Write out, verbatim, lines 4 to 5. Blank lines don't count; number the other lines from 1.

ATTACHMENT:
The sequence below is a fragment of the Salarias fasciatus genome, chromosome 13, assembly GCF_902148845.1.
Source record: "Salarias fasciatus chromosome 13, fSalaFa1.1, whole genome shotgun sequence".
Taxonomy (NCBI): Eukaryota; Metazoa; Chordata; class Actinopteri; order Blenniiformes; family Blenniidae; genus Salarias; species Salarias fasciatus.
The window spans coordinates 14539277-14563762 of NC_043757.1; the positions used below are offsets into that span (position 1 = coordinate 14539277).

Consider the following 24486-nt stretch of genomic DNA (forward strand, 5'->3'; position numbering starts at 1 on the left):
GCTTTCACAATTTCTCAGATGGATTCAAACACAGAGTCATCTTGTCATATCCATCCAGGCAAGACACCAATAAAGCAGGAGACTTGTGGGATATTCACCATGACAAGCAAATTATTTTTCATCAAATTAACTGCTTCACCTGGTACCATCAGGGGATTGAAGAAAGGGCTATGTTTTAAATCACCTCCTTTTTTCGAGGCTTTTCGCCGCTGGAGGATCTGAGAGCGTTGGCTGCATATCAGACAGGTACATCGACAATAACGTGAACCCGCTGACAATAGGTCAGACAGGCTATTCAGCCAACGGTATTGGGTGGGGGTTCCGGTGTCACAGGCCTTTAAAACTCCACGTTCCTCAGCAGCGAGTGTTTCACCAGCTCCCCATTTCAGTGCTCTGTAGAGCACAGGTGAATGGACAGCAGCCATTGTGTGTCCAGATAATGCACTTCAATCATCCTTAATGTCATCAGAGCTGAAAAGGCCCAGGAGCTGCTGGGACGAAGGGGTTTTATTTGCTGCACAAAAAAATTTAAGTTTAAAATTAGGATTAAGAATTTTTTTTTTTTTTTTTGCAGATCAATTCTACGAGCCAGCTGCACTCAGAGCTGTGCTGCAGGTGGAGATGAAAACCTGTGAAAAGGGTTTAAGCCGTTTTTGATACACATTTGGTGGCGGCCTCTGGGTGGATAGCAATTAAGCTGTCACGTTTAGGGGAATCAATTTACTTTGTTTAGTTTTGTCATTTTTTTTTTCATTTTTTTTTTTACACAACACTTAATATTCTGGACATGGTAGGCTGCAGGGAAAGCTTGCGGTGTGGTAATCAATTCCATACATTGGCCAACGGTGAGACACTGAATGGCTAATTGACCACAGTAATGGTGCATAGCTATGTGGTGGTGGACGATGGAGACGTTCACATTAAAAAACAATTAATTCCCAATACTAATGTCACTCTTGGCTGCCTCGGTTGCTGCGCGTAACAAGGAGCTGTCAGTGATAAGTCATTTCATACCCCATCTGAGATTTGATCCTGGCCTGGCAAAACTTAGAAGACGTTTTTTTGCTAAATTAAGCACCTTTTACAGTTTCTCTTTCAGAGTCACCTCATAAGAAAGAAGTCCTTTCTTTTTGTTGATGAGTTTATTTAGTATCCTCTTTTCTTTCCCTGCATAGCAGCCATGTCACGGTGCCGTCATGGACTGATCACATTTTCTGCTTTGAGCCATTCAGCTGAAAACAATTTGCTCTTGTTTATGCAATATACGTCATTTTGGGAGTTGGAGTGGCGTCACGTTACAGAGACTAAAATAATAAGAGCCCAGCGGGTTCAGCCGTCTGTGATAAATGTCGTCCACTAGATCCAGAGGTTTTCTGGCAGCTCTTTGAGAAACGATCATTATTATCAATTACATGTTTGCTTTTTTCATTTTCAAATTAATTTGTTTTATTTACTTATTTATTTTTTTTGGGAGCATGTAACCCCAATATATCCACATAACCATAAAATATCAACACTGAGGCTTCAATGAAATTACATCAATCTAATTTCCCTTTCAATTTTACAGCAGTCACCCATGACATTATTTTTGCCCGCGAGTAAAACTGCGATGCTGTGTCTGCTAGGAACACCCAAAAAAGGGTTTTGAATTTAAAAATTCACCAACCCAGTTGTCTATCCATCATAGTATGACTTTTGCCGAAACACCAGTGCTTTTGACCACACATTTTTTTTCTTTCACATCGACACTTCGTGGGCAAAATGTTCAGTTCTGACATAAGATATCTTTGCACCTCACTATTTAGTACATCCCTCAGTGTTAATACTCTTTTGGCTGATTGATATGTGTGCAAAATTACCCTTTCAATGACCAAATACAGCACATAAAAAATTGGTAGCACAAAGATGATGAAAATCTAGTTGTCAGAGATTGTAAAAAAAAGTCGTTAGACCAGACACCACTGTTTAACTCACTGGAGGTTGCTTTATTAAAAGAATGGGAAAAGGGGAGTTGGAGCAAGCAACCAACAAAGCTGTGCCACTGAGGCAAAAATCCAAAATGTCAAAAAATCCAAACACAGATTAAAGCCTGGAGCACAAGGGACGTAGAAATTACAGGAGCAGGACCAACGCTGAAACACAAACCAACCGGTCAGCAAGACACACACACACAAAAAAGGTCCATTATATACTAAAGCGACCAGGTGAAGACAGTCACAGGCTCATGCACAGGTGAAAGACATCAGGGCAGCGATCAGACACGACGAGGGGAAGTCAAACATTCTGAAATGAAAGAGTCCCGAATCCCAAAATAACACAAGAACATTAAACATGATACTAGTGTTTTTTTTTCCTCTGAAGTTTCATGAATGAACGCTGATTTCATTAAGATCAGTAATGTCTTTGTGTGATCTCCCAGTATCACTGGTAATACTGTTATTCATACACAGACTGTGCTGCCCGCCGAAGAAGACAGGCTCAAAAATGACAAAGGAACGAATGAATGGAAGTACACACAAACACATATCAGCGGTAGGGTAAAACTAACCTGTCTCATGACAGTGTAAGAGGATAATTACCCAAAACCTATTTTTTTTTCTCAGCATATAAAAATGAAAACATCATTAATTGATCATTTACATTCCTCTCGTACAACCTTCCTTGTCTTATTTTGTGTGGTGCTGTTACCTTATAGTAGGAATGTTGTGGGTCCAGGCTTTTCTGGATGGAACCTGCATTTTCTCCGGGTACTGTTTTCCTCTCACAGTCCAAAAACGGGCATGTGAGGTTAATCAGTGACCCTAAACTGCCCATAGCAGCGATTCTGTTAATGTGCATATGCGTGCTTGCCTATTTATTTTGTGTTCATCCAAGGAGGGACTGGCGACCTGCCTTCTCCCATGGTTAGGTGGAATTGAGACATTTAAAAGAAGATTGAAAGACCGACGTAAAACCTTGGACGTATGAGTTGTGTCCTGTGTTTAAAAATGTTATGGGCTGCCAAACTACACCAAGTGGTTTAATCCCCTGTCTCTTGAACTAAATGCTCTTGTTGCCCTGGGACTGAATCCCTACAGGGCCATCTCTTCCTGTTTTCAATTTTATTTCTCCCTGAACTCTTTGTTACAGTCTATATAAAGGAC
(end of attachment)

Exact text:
The window spans coordinates 14539277-14563762 of NC_043757.1; the positions used below are offsets into that span (position 1 = coordinate 14539277).

Consider the following 24486-nt stretch of genomic DNA (forward strand, 5'->3'; position numbering starts at 1 on the left):